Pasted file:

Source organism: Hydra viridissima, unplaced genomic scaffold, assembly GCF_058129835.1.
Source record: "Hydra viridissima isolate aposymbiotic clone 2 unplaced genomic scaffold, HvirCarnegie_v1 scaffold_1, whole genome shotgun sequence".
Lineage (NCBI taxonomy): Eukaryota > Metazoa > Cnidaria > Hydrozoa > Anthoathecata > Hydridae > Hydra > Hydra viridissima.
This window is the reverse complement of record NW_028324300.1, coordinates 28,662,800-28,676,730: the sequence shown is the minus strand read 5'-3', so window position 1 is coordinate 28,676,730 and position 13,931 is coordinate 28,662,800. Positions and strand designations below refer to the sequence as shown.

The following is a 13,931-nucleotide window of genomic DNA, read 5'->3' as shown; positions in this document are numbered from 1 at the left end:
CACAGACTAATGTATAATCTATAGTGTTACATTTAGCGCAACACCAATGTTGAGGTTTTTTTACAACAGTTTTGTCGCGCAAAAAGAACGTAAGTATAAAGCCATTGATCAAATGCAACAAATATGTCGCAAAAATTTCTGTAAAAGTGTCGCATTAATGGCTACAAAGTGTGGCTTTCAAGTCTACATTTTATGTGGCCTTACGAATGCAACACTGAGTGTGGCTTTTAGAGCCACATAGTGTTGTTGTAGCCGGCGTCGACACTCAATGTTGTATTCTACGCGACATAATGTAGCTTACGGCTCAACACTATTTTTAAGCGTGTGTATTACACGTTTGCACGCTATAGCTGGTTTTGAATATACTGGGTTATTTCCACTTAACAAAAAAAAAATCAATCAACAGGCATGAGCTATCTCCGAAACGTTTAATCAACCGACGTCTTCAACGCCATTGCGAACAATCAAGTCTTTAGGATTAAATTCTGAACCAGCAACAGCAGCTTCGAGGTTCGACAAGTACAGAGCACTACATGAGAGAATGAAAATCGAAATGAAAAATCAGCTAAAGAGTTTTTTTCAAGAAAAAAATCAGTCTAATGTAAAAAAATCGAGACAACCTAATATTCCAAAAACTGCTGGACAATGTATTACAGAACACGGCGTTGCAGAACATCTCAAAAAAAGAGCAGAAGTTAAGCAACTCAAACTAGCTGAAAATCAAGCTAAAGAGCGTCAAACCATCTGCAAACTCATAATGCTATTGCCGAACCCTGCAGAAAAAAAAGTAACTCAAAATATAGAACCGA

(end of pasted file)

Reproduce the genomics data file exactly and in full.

Source organism: Hydra viridissima, unplaced genomic scaffold, assembly GCF_058129835.1.
Source record: "Hydra viridissima isolate aposymbiotic clone 2 unplaced genomic scaffold, HvirCarnegie_v1 scaffold_1, whole genome shotgun sequence".
Lineage (NCBI taxonomy): Eukaryota > Metazoa > Cnidaria > Hydrozoa > Anthoathecata > Hydridae > Hydra > Hydra viridissima.
This window is the reverse complement of record NW_028324300.1, coordinates 28,662,800-28,676,730: the sequence shown is the minus strand read 5'-3', so window position 1 is coordinate 28,676,730 and position 13,931 is coordinate 28,662,800. Positions and strand designations below refer to the sequence as shown.

The following is a 13,931-nucleotide window of genomic DNA, read 5'->3' as shown; positions in this document are numbered from 1 at the left end:
CACAGACTAATGTATAATCTATAGTGTTACATTTAGCGCAACACCAATGTTGAGGTTTTTTTACAACAGTTTTGTCGCGCAAAAAGAACGTAAGTATAAAGCCATTGATCAAATGCAACAAATATGTCGCAAAAATTTCTGTAAAAGTGTCGCATTAATGGCTACAAAGTGTGGCTTTCAAGTCTACATTTTATGTGGCCTTACGAATGCAACACTGAGTGTGGCTTTTAGAGCCACATAGTGTTGTTGTAGCCGGCGTCGACACTCAATGTTGTATTCTACGCGACATAATGTAGCTTACGGCTCAACACTATTTTTAAGCGTGTGTATTACACGTTTGCACGCTATAGCTGGTTTTGAATATACTGGGTTATTTCCACTTAACAAAAAAAAAATCAATCAACAGGCATGAGCTATCTCCGAAACGTTTAATCAACCGACGTCTTCAACGCCATTGCGAACAATCAAGTCTTTAGGATTAAATTCTGAACCAGCAACAGCAGCTTCGAGGTTCGACAAGTACAGAGCACTACATGAGAGAATGAAAATCGAAATGAAAAATCAGCTAAAGAGTTTTTTTCAAGAAAAAAATCAGTCTAATGTAAAAAAATCGAGACAACCTAATATTCCAAAAACTGCTGGACAATGTATTACAGAACACGGCGTTGCAGAACATCTCAAAAAAAGAGCAGAAGTTAAGCAACTCAAACTAGCTGAAAATCAAGCTAAAGAGCGTCAAACCATCTGCAAACTCATAATGCTATTGCCGAACCCTGCAGAAAAAAAAGTAACTCAAAATATAGAACCGA